The study of antique furniture, like virtually every other area of sincere endeavor, has its own very specialized language that permeates all the nooks and crannies of the field, whether it be collecting, buying and selling, restoration or just vicarious interest. Much of the vocabulary is self explanatory when taken in the context of antiques, but some terms need a little closer attention. Three terms often heard loosely bandied about the trade are “fake,” “reproduction” and “revival.” Each has its meaning in the real world and each has its own special meaning in the world of antiques.
The “Pocket Webster School & Office Dictionary” defines fake as “a fraud or hoax; counterfeit.” The “American College Dictionary” defines it as “designed to deceive or cheat.” That pretty much covers it, doesn’t it? Or does it? Are there degrees of fake? In her deeply informative but still witty book “Fake, Fraud or Genuine?” Myrna Kaye takes a close look at the first item on her “Most Unwanted List” the object entirely made fake, built from scratch to fool you. Her prime example is the “17th century” Pilgrim chair in the Henry Ford Museum. The chair was made in the 1920s by a disgruntled wood sculptor with the express goal of fooling the experts. It worked. Even after the hoax was revealed to the Museum, it took another four years of study to verify the fake.
But what about other types of “fakes”? Ms. Kaye’s second example on her list is the “Old Parts/New Object” category. This type of reconstruction is of growing concern in today’s market. In some cases this type of fraud is even more difficult to spot than the the entire fake because some or most of the parts are genuinely old. Its just a matter of how they have been reassembled among new parts to create another object. One example of this is the partial disassembly of five chairs, salvaging enough genuine pieces to construct the sixth chair and put some new parts in all the other chairs. The result is a matching set of six chairs, all with some obvious and presumably honest repairs but with enough genuine parts to pass as the real thing.
There are other culprits on Ms. Kaye’s “Unwanted List,” such as the “Made Up Set” and the “The Remade Object” to name only a couple. But they all have one thing in common, which turns out to be the definition of fake: They are all made to fool. It seems that motive, not method is the determining factor of a fake.
If a fake is meant to fool then what is a “reproduction”? Again the dictionaries provide us with a starting point but don’t quit get the “antique” gist of the word. The standard definitions all revolve around the words “copy” and “duplicate,” but very few furniture reproductions are exact copies not to mention duplicates.
Most of the reproduction furniture we are likely to see is 20th century American manufactured furniture. An honest reproduction, while having the same overall look as the original, will have its own distinguishing characteristics, some good and some not so good. One of the more obvious distinctions of a 20th century reproduction is the use of modern manufacturing techniques. A prime example is the machine-made dovetail joint used in drawers. Dovetail joints have been used for several hundred years but modern, continuous dovetails are superior to older, handmade ones for sheer strength. Another modern technique is the use of five-layer veneer. Both the reproduction and the period Empire chest may have a mahogany veneered surface, but the period piece is veneered over a single solid core. If the core moves over time the veneer telegraphs the movement and maybe even cracks. The modern veneer is the fifth layer in a wood sandwich in which each layer is at a 90-degree angle to the previous layer. This sandwich generally will not move or warp and the veneer is safer from the effects of shrinkage.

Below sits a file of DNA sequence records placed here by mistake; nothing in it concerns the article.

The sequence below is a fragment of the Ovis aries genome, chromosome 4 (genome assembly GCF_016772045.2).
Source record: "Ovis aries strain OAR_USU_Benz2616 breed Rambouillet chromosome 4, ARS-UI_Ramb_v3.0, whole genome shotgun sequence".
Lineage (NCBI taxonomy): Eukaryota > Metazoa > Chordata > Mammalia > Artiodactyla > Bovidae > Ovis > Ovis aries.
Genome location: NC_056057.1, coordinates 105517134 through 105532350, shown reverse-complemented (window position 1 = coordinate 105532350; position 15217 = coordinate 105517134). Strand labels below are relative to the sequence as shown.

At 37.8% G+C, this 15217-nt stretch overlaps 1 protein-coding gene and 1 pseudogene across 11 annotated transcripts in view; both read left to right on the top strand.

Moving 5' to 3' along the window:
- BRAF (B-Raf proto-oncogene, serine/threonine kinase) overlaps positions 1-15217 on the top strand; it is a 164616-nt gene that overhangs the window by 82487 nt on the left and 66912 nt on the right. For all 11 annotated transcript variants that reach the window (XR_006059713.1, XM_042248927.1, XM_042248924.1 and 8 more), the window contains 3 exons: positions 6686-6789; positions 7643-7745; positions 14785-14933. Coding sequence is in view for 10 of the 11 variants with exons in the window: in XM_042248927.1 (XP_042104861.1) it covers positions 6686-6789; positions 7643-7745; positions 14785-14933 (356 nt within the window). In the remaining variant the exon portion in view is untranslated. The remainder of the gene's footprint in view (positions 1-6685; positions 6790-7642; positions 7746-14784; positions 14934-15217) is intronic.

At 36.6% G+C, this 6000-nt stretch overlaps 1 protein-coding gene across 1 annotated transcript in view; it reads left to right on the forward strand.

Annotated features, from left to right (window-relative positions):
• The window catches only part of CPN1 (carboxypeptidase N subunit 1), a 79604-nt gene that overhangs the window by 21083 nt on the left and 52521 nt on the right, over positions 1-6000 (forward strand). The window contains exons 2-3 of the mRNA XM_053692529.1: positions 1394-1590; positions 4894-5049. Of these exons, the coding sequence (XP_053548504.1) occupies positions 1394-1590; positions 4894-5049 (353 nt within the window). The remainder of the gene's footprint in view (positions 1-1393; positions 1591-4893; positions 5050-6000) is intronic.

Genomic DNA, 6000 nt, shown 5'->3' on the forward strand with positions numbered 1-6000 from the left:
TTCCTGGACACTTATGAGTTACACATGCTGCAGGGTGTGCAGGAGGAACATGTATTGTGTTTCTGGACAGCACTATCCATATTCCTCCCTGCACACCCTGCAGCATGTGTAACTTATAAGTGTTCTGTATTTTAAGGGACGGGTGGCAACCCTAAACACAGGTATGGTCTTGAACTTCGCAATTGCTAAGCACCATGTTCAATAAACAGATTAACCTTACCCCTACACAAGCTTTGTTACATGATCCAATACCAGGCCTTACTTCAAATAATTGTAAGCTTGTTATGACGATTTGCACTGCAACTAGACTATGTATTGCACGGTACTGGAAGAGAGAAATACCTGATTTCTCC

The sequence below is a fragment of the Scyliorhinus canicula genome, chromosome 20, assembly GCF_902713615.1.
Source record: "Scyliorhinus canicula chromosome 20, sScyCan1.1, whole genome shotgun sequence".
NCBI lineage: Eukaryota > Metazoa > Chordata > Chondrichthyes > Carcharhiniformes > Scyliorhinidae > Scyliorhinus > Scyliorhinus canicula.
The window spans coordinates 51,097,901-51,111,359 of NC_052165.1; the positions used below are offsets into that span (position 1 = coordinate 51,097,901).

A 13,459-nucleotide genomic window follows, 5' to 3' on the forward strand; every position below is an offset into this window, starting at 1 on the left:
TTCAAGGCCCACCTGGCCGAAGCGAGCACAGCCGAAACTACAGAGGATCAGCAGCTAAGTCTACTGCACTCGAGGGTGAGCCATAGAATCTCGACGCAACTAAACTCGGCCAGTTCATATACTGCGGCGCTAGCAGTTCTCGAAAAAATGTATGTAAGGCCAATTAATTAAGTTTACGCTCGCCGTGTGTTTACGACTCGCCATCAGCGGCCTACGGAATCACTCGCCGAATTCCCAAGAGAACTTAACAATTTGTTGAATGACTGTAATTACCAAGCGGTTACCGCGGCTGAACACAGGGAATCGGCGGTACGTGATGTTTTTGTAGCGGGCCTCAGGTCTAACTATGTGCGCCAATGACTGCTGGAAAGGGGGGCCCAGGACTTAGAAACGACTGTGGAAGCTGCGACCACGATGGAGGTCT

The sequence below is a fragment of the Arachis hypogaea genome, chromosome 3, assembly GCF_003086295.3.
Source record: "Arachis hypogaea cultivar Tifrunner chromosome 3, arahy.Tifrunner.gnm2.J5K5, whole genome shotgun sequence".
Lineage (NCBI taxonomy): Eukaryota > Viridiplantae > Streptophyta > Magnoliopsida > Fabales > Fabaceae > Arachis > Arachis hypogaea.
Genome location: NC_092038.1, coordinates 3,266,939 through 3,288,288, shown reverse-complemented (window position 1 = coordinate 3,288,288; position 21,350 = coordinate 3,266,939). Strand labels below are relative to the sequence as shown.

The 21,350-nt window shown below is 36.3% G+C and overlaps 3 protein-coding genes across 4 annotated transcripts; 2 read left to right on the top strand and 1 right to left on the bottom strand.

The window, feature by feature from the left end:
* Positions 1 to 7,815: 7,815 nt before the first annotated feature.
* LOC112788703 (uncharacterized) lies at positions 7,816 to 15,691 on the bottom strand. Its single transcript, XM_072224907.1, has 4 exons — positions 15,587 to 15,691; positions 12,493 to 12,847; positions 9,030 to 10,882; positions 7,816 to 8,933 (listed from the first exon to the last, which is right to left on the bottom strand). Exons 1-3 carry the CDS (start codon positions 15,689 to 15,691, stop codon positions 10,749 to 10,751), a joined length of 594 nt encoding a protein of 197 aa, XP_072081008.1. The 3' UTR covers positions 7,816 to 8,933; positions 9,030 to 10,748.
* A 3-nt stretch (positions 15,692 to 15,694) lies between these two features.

On the other hand, the machine done or applied carving and trim seen on most modern reproductions is not as crisp, deep or detailed as hand work. Since the advent of aniline dyes around the turn of the 20th century, wood selection is not as critical as it once was because poplar can now look like mahogany and birch can pass as walnut.
In short a reproduction is not an exact copy of the original. It takes on a life of its own through technology and the interpretation of styles and becomes its own separate entity with ties to the past. An excellent reference book on this subject is Emil Jenkins’ “Reproduction Furniture.”
So what is a “revival”? According to the “Field Guide to American Antique Furniture” by Butler, after the Revolution, American furniture fell under the influence of “revivalism” — the borrowing of detail or even the entire design of a previously popular style. Major revivals of the 19th century included Neoclassicism (Greco-Roman), Gothic, Rococo, Louis XVI and Renaissance. Perhaps the greatest revival is the one known as the “Centennial Revival” beginning in the 1870s, producing 19th century versions of 18th century classics. This revival continued well into the 20th century and some contend that it continues today and will extend into the 21st century. It seems that a revival then, is a widespread movement dealing with the resurrection of a particular style or period and does not necessarily refer to a specific piece of furniture.
These three words are important parts of our furniture vocabulary and should be used cautiously and precisely.
Send your comments, questions and pictures to Fred Taylor, P.O. Box 215, Crystal River, FL 34423 or email@example.com.
His book “How To Be a Furniture Detective” is available for $18.95 plus $3 S&H. Also available is Fred and Gail Taylor’s DVD, “Identification of Older & Antique Furniture,” ($17 + $3 S&H) and a bound compilation of the first 60 columns of “Common Sense Antiques by Fred Taylor” ($25 + $3 S&H). For more information call 800-387-6377 or fax 352-563-2916.
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